The Tennessee Lawsuit That Remade American Politics

A young Tommy Osbourne. Image sourced from The Rise and Fall of Nashville Lawyer Tommy Osbourne: Kennedy Convictions

Anyone following this year’s election knows that the courts matter — and there may be no bigger example of this than Baker v. Carr, the 1961 case that Chief Justice Earl Warren hailed as the most important of his career.

The case revolutionized how Americans chose their representatives, and it all started in one surprising state: Tennessee.

Fixing Unfair Legislatures

In 1961, the legislative districts in Tennessee, like those in many states, had not been updated in decades despite the requirement in the state constitution that they be redrawn every ten years. The lack of updates meant that the state’s districts did not reflect its shifting population. Rural districts had fewer voters but more representatives, a combination that left those districts with more money and power.

Charles Baker, a Republican from the Memphis area, decided to try to change that. He sued the state, arguing that his urban district now contained as many as ten times as many voters as its rural counterparts. Baker’s case eventually reached the United States Supreme Court, where it was argued by two three brilliant lawyers: Charles Rhyne, Archibald Cox, and Tommy Osborn.

Their Day In Court

On April 19, Rhyne opened the argument for the plaintiffs, and the judges hit him with a barrage of questions. He strove to press his theme that the Tennessee representation scheme was irrational and that the court should fix it.

Rhyne relied in part on a massive data set that Osborn had helped prepare, data that showed the gaps in school and highway funding between urban and rural districts.

The Tennessee state attorney countered by reminding the court of its Colegrove decision and the chaos that would erupt in state politics if the courts intervened in them.

Related: The Governor Who Pardoned His Murderous Son

A Kennedy Man

a photograph of Archibald Cox speaking at a podium
Solicitor General Archibald Cox. Image sourced from The Rise and Fall of Nashville Lawyer Tommy Osborn: Kennedy Convictions.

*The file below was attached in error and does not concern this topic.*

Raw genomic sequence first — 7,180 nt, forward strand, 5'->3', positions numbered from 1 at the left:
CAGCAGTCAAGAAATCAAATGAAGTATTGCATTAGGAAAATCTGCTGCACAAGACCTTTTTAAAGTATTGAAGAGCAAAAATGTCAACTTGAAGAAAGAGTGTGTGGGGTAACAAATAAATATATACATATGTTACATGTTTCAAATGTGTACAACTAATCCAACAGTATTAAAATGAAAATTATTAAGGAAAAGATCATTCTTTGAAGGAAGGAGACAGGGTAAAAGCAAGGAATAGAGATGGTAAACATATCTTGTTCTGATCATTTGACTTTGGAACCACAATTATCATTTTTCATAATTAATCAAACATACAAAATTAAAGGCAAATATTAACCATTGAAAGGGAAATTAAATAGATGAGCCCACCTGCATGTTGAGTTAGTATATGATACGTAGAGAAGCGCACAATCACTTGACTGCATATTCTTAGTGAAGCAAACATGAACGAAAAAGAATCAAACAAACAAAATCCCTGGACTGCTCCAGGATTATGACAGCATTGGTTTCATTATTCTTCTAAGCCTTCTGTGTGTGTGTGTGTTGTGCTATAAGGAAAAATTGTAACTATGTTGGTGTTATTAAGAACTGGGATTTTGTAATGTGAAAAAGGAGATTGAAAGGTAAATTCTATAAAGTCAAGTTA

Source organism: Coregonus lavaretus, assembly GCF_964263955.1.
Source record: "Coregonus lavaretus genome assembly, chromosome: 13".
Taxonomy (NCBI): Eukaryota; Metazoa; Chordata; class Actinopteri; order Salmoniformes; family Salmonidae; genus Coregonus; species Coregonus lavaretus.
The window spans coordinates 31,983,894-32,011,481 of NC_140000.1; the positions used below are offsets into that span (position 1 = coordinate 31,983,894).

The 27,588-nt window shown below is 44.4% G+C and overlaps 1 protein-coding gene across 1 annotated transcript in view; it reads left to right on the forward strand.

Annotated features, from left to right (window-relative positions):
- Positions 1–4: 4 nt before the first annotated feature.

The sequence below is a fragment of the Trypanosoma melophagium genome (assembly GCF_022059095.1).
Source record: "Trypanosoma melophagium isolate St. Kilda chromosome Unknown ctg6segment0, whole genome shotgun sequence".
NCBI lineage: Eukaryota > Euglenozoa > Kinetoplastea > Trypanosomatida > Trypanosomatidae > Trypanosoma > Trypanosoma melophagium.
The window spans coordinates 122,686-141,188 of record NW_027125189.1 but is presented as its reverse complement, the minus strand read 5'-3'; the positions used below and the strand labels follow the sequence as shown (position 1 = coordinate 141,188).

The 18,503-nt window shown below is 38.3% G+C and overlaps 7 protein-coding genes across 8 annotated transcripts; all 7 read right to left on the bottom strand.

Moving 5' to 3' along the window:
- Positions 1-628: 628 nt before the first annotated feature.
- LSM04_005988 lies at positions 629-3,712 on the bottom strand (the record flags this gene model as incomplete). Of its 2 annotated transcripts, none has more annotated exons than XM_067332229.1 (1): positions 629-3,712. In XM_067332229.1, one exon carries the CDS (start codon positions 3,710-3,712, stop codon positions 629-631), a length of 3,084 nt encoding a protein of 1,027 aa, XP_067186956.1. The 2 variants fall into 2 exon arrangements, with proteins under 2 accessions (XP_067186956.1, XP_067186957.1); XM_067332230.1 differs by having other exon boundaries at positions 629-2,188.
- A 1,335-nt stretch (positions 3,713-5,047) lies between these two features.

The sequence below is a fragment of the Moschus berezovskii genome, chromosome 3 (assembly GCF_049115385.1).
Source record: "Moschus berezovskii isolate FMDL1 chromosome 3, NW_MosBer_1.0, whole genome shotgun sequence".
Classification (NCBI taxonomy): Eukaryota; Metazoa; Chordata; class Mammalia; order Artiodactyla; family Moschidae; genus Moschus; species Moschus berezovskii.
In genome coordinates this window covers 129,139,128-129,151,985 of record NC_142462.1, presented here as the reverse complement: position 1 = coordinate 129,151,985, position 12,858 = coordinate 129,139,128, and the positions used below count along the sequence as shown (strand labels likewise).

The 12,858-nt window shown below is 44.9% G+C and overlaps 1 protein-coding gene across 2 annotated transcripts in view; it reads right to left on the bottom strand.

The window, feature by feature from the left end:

Before long it was time for Archibald Cox, whom John F. Kennedy had recently appointed as solicitor general, to offer his support in the case.

Cox would later admit that he had butterflies in his stomach — he hadn’t slept well the night before his turn to argue. Once he reached the podium, adorned in his bright tuxedo and tails, the spectacular armor that solicitor generals of the United States don when they do battle in the court, he was prepared to amplify Rhyne’s arguments in a steady, low-key fashion.

The Tennessee legislative districts were irrational, Cox argued, because it divided Tennesseans into first- and second-class citizens without being able to justify why it did. That gave the courts jurisdiction to intervene under the Fourteenth Amendment, which prohibited any irrational discrimination between citizens that affected their fundamental rights.

Closing Arguments

The arguments, it seemed, had gone on forever, but not long enough. The divided justices sent the lawyers home and invited them to return that fall to reargue the case, which they did on October 9. The final lawyer to speak was Tommy Osborn, and the tall and authoritative Tennessee local argued with Justice Felix Frankfurter for forty spirited minutes.

“I suppose,” the justice said, “that if we order that your legislature reapportion itself and they go from, say, a split of two thirds to one third, to three fifths, to two fifths, you’ll come back here and argue that still isn’t fair, won’t you?”

Osborn smiled. “Well, yes, if I’m reemployed.”

That crack left the entire courtroom laughing, even the justices. “I’m sure you will be reemployed, Mr. Osborn,” Frankfurter said.

On March 26, 1962, two justices dissented, including Frankfurter. But the majority held that federal courts did have the power under the Fourteenth Amendment to evaluate lopsided districts and to require those districts to become more representative and more fair under the principle of each person’s vote counting equally.

The broader impact of Baker v. Carr would arrive within a few short years. Before long, from the most obscure legislative body through the United States Senate, the rule throughout America would be the Baker mantra: “one man, one vote.”

But the famous case wasn’t won by one man but rather a team of them, starting with Rhyne, Cox, and Osborn.

Want to read more about the Tommy Osborn? Check out The Rise & Fall of Nashville Lawyer Tommy Osborn: Kennedy Convictions and other similar titles at!